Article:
Conversation with ROAR artists ila and Natalie Tse
Back in August 2020, we interviewed the Rolling On Artist Residency (ROAR) artists, ila and Natalie Tse, to check in on how they were doing, and to dialogue about their artworks for their residency with us. Segments of the interview were shared on our social media. This is the full conversation.
Hi ila and Natalie…
We’re in “phase 2” now, some workplaces are open, dining is allowed with restrictions, schools are in session… how are you doing?
Ila: Strangely, given that our daily routines revolve around Inaya, my almost four year old toddler, we didn’t really feel much impact from phase 1 other than the fact that time became more rubbery for other things, such as activities that would allow us to reset ourselves. Also, because of the vagueness of the future especially when it comes to finances, my partner Bani and I decided to stockpile on projects which as a consequence, made us really exhausted and stretched. When phase 2 kicked in, I could feel this sudden acceleration in the last few months move towards a steady pace for all three of us.
I feel very privileged to have been given many opportunities to do several one-off projects, ROAR being one of them, that have brought me out of my own bubble and pushed me to build upon my practice and processes even during this time of scarcity. There also seems to be this collective reassurance that everyone is still sensing and figuring out what is safe, functional and acceptable at this moment so it’s been a forgiving and less pressurising period.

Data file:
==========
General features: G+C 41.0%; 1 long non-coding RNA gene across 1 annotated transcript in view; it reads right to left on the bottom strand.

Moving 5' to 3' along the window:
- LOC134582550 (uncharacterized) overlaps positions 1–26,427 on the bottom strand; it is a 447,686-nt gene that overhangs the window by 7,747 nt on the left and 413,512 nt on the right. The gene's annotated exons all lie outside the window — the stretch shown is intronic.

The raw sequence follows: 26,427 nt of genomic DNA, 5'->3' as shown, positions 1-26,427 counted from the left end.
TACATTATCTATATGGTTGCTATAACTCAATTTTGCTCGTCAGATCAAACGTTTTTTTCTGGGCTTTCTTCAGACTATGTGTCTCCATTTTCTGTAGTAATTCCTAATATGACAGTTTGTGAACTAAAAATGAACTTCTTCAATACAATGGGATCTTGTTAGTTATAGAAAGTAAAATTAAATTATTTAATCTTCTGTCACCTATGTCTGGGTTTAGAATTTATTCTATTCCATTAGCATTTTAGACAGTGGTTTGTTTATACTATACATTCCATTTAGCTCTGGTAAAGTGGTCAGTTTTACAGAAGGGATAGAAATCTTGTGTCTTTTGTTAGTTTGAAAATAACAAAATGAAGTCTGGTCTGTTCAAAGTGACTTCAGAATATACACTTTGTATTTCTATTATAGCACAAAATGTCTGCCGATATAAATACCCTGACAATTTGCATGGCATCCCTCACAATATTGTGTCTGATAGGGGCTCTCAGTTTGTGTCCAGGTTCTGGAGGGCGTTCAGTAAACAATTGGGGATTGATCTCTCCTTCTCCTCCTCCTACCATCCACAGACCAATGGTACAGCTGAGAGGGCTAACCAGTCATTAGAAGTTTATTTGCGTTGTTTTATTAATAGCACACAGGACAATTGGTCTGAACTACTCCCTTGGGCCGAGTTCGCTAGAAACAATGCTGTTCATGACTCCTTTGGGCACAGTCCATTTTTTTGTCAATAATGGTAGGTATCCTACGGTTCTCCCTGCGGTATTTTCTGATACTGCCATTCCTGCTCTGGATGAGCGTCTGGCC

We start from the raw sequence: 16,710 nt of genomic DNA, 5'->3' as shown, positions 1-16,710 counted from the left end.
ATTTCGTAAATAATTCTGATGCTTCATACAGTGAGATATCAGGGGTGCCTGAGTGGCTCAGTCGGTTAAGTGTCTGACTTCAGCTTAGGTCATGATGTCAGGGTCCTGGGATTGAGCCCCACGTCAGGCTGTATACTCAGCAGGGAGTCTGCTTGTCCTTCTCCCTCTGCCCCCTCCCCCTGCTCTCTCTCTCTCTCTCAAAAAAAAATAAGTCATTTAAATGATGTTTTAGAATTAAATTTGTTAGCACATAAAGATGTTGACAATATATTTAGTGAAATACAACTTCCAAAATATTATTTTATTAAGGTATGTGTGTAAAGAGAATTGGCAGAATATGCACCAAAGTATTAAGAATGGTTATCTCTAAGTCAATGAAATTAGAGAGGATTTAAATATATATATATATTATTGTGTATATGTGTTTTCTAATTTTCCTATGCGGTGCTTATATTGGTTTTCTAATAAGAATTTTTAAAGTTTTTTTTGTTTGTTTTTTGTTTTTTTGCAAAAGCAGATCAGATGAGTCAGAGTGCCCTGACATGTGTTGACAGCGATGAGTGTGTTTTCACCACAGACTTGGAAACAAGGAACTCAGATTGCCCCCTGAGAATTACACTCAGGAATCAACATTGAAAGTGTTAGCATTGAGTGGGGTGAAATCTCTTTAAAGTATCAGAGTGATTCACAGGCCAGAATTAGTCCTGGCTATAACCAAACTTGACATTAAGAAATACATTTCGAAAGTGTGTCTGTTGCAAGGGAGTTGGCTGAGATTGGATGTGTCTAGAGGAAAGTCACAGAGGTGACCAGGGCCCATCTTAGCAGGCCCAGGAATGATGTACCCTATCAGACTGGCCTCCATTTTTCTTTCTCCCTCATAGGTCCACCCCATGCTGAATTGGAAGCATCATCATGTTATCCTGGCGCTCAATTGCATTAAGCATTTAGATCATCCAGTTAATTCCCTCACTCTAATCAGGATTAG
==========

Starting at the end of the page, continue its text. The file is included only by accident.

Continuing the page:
Nat: I think we’re coping well. Many things have changed, but sometimes I also find that changes are such constants in our lives that I forget what has changed yet reminisce in fond memories, like broken footages in my mind.
Life has been somewhat busy; contrary to our initial beliefs, we have sent Dodo to school, primarily for social interaction with peers of his own age. I thought this would have allowed me to “steal” some time for myself and my work, but somehow (perhaps due to bad time management) I do not feel necessarily eased out with this new routine. Yet, work piles up, emails come in – a blessing in disguise really, at least that means some work to keep my artistic practice alive, and income to sustain the company that I co-run with my partner, Andy.